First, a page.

Thursday, September 25, 2008

Opening up New Windows

According to Nielsen, the only thing the average user can be counted on knowing is that the back arrow cycles back a page. That's it. Therefore, when linking to another site don't open up a new window.

In general I agree with this rule of thumb. However, I disagree completely when it comes to external links via a blog. First and foremost blog readers are already a self-selected user group. It's true that there are always new users to blogs, who are unaware of the rules of blogging etiquette, but I think that few habitual blog readers are newbie computer/internet users. Now the above phrase is a HORRIBLE one for a IA person to throw out without some corroborating data. I must say I haven't any data so, if anyone can point me to it, I would be very happy.

My hypothesis, still to be backed up by empirical data, is that the user experience is superiour when links to external site opened in a new window. The reasoning is that it allows the user to experience, and to explore the new site without losing contact of the original source material. If the external source is not interesting it is simple to close out the window. If the new site is interesting one can easily click through 10, 20 or more times and would now have a more difficult task returning to the original page than simply closing out the new window.

Tuesday, September 23, 2008

IE6 and IE6 Blocker

To what extent should we – as designers and site owners – stop supporting IE6? Pursuing through CSS-Tricks I came across the following software IE 6 Blocker which tells users that particular site doesn’t support IE6 and they must upgrade to a new browser. Now, I understand the frustration, but this is ridiculous . (See a previous post regarding the problems with IE 6.)

The first priority of all site owners and IAs is to make the content available to as many people as possible. If people want to use Lynx – well, let them. It is a basic violation of web conventions to tell the user what browser to use; as bad as accessibility and usability violations. I remember when IE first came out and Microsoft was thought of as a monopolistic entity about to consume the world and many sites put up "Netscape Only" splash screens. It was a bad policy then and is bad policy today.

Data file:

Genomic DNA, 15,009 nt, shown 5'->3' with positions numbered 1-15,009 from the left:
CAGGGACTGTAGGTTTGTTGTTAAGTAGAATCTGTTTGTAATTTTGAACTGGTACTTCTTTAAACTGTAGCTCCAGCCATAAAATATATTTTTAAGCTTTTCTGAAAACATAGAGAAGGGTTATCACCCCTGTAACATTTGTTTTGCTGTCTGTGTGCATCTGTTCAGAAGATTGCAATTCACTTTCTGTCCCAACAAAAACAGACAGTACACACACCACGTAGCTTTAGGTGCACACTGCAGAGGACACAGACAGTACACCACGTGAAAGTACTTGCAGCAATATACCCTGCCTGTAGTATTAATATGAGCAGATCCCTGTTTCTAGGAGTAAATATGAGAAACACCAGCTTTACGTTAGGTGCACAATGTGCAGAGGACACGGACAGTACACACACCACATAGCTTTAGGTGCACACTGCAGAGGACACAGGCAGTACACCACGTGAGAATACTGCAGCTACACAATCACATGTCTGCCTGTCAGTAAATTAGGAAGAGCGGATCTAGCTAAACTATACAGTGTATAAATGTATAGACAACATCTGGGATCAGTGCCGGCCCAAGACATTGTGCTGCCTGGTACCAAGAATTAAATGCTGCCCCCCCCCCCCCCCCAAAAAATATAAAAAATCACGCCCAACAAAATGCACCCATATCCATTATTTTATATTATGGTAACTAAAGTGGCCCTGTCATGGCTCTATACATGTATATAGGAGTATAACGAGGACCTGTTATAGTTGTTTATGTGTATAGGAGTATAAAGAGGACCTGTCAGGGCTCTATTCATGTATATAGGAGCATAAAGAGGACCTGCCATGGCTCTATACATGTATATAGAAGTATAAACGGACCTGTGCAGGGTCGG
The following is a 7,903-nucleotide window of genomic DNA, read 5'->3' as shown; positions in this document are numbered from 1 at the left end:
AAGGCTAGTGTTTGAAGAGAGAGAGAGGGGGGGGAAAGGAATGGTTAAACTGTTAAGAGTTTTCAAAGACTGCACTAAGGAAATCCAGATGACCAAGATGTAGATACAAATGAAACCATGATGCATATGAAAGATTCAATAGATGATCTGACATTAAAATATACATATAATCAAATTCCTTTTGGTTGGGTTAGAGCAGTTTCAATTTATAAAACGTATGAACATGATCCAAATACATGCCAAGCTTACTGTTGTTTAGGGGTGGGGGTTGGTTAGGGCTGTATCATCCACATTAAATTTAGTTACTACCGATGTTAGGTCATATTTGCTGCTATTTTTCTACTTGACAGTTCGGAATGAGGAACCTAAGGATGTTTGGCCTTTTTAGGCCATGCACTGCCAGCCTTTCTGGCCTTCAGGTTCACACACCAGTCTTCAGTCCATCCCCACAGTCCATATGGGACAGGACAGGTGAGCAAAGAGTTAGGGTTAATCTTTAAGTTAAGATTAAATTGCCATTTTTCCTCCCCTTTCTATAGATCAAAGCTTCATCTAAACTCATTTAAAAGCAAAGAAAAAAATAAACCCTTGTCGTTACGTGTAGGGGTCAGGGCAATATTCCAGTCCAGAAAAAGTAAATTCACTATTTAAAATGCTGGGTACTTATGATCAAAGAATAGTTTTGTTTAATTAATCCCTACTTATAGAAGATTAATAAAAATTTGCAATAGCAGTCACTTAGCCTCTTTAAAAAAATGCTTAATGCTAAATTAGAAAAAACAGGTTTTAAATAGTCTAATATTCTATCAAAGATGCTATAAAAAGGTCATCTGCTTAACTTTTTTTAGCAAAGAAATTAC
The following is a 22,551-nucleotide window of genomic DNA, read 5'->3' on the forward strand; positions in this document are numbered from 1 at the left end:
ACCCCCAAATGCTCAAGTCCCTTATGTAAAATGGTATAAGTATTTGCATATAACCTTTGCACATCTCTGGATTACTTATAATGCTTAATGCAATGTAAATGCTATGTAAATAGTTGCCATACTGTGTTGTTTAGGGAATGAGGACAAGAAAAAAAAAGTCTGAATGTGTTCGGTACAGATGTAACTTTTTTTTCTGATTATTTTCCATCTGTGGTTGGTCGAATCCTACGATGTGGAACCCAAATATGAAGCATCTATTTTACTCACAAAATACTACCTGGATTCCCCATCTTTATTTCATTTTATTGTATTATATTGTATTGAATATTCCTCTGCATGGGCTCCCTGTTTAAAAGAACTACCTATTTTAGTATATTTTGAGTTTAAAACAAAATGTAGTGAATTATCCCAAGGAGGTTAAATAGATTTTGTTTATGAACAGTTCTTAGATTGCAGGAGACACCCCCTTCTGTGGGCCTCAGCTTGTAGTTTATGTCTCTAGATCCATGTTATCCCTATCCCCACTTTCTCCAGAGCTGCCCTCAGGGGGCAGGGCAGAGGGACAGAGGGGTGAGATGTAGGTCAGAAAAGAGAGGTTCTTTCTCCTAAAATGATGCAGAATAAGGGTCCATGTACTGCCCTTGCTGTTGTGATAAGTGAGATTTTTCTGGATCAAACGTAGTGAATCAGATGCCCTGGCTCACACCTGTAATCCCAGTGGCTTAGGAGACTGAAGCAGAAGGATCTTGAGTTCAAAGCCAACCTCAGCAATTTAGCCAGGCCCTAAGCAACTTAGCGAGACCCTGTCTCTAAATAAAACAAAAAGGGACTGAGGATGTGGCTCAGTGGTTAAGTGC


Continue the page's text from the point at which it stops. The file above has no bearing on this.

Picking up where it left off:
Additionally IE 6 still constitutes about 20% of the market. What sense does it make to eliminate 20% of your users from accessing your site. IE6 will be a force until corporate and government agencies upgrade to a new platform. Only when large sites which cater to corporate clients, like CNN, stop validating for IE6 can I see smaller sites joining on.

The only way I can see dropping support for IE6 making any sense is if your web app requires scripts not available in old browsers. However this is a business decision that should not be made lightly.

A better idea, should you want to drop IE6 support, is to develop to web standards; then check IE6 for any major breakdowns that prevent people from using your site. After the major issues have been cleared do not allocate any extra development time for minor items. At this point it would make sense to flag IE6 users, put a small banner at the top of the page saying that your site is no longer fully supporting IE 6 and ask people to “Upgrade to IE7 as this site may not function perfectly with older versions of IE.”

Saturday, September 20, 2008

Usability Testing: Does a Warm or Cold Drink Change the Results?

There is an interesting program on BBC Horizon which explores how seemingly irrelevant externalities affect our decision making process. You can see the video here: How to Make Better Decisions

One of the experiments shown on the program indicated that you will feel more positive about a newly met person if you're holding a warm beverage. Conversely if you're holding a cold beverage you will feel more negative about that person. (Does it also imply a website?) This resonated with me as I just went through a hiring process and have been very dissatisfied with the person selected. If we had been drinking Red Bull instead of coffee would we have come to a different decision?